How can the little guy compete with a giant corporation? Perhaps better than you think.

In fact, as a “Virtual Corporation” the small business may even have the edge.

A small Los Angeles business law firm that I highly respect recently expanded to a state-wide law firm by closing their prestigious Santa Monica offices. The staff now works out of their respective homes spread throughout Northern and Southern California. Their sophisticated phone service allows for seamless communications from the client to any member of the legal staff. An outsider calling in has no way of knowing that the staff is not all located in one facility.

Computer software like “PC Anywhere” allows a staff member to access any company computer, anywhere with the proper password security. faxes, e-mail and messengers allow for efficient document handling. A complete legal library is available on-line through a subscription service.

Most client meetings are conducted at the client facilities a definite convenience for the client. When meeting at client facilities is not desired, strategically located conference facilities are available on an as-needed basis.

The word virtual means to possess the powers and capabilities of something else. To possess the powers and capabilities of a giant corporation, the small business needs to employ two critical elements. They are technology and relationships.

First let’s explore technology. Over the past two or three decades, our world has changed dramatically. A small business can now easily afford computing and telecommunications technology heretofore only obtainable through multi-million dollar budgets.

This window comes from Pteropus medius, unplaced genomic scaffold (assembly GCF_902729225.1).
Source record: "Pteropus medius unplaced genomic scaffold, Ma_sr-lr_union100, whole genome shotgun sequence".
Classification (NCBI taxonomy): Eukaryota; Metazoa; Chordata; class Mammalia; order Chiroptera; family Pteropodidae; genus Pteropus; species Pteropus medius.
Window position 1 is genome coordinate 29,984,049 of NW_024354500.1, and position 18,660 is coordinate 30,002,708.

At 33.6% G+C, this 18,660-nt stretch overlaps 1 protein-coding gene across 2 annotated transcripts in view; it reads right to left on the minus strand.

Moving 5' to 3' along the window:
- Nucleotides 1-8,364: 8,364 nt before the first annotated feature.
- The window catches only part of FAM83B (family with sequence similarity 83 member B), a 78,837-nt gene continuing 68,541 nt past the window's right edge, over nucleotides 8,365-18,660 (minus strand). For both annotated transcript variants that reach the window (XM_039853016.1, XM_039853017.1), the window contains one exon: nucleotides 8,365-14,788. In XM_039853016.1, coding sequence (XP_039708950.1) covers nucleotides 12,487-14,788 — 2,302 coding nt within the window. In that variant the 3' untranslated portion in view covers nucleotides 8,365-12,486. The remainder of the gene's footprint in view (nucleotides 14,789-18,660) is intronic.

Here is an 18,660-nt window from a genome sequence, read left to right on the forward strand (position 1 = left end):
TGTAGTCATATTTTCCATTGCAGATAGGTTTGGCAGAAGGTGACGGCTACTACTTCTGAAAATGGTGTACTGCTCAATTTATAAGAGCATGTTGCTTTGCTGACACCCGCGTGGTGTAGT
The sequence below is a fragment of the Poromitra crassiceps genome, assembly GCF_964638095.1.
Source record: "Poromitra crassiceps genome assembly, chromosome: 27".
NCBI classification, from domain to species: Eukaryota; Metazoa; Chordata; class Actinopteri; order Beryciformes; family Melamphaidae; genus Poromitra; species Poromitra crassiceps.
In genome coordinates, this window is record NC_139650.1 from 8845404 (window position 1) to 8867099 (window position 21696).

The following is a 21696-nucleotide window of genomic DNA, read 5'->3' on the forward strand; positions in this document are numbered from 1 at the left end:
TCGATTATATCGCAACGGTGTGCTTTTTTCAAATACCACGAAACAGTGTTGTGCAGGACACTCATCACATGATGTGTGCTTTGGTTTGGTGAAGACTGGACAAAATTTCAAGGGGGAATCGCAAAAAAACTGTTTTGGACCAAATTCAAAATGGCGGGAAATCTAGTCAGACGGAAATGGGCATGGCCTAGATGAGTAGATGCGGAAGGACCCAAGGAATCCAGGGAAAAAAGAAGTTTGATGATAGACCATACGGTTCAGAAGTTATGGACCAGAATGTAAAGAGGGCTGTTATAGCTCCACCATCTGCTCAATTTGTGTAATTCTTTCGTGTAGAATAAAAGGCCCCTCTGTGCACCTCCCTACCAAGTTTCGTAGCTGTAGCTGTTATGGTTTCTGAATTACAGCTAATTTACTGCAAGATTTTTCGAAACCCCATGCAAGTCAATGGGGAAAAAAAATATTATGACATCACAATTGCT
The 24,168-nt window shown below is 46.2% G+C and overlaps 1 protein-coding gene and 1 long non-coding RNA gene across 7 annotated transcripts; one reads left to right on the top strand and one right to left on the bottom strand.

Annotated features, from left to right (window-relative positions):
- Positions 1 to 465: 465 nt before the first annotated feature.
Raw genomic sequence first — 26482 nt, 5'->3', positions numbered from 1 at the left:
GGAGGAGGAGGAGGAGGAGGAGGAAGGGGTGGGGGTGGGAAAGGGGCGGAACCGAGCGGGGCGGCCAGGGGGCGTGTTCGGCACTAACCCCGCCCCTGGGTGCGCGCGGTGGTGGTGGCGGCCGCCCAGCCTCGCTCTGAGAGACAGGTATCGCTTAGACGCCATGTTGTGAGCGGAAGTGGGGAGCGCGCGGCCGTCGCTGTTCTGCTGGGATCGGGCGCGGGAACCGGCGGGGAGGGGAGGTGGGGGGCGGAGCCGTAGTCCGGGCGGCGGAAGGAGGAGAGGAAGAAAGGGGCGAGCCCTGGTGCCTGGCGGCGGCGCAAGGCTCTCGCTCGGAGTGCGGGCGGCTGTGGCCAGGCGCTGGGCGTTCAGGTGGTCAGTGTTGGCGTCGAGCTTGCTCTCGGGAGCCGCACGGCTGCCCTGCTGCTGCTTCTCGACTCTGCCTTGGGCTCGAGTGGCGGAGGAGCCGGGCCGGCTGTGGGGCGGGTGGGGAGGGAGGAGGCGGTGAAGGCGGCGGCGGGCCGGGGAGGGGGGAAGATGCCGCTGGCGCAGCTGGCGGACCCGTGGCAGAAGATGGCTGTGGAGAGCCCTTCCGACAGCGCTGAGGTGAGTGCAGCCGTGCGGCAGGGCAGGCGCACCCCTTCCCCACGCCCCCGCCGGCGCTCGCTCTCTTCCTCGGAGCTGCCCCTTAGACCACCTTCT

The advent of the low priced PC, facsimile machine, cellular phone, pager, voice mail, copy machine and other equipment allow a small business to perform service and administrative functions on a par with its larger counterpart.

Modern voice mail technology makes it virtually (there’s that word again) impossible to tell if you have reached a small business or a multi-billion dollar corporation.

In fact, with transparent telecommunications technology like “Follow-me,” a call forwarding service available through many local phone companies, small business personnel can be reached by phone anywhere, anytime.

Moving toward the cutting edge of technology, “Wild-Fire” is a friendly voice interactive telecommunications service that will respond to your verbal commands to locate the person you wish to reach. PC software is also available to accomplish the same technology from your own office.

Advances in PC hardware and software have been the foundation for small business growth. Laser and ink jet printers driven by desktop publishing software allow anyone to print professional quality documents.

Fax modems and e-mail provide instantaneous transmission of any computer generated document. Popular accounting software like DacEasy and QuickBooks has made it practical for the non-accountant small business person to keep his or her own books. And, relationship database software like ACT! and GoldMine have greatly streamlined the marketing and scheduling functions.